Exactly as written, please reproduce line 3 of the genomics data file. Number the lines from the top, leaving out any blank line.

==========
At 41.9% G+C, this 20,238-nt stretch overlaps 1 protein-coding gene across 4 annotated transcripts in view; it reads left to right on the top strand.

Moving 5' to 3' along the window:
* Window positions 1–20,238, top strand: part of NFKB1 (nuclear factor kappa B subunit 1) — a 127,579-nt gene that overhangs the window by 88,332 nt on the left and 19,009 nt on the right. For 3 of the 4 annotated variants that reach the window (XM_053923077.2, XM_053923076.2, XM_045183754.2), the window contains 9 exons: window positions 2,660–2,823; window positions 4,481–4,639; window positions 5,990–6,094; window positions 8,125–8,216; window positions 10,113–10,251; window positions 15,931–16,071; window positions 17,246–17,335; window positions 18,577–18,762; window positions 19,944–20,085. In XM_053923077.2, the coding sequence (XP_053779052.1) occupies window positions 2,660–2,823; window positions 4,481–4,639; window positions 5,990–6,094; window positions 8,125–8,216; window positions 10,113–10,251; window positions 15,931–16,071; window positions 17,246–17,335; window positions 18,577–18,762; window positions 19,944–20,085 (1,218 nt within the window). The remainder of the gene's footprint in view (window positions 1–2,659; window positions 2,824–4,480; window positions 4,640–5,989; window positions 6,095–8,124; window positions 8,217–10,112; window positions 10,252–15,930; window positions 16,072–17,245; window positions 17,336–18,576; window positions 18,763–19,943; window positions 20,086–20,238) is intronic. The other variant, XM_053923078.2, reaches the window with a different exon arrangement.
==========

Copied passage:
* Window positions 1–20,238, top strand: part of NFKB1 (nuclear factor kappa B subunit 1) — a 127,579-nt gene that overhangs the window by 88,332 nt on the left and 19,009 nt on the right. For 3 of the 4 annotated variants that reach the window (XM_053923077.2, XM_053923076.2, XM_045183754.2), the window contains 9 exons: window positions 2,660–2,823; window positions 4,481–4,639; window positions 5,990–6,094; window positions 8,125–8,216; window positions 10,113–10,251; window positions 15,931–16,071; window positions 17,246–17,335; window positions 18,577–18,762; window positions 19,944–20,085. In XM_053923077.2, the coding sequence (XP_053779052.1) occupies window positions 2,660–2,823; window positions 4,481–4,639; window positions 5,990–6,094; window positions 8,125–8,216; window positions 10,113–10,251; window positions 15,931–16,071; window positions 17,246–17,335; window positions 18,577–18,762; window positions 19,944–20,085 (1,218 nt within the window). The remainder of the gene's footprint in view (window positions 1–2,659; window positions 2,824–4,480; window positions 4,640–5,989; window positions 6,095–8,124; window positions 8,217–10,112; window positions 10,252–15,930; window positions 16,072–17,245; window positions 17,336–18,576; window positions 18,763–19,943; window positions 20,086–20,238) is intronic. The other variant, XM_053923078.2, reaches the window with a different exon arrangement.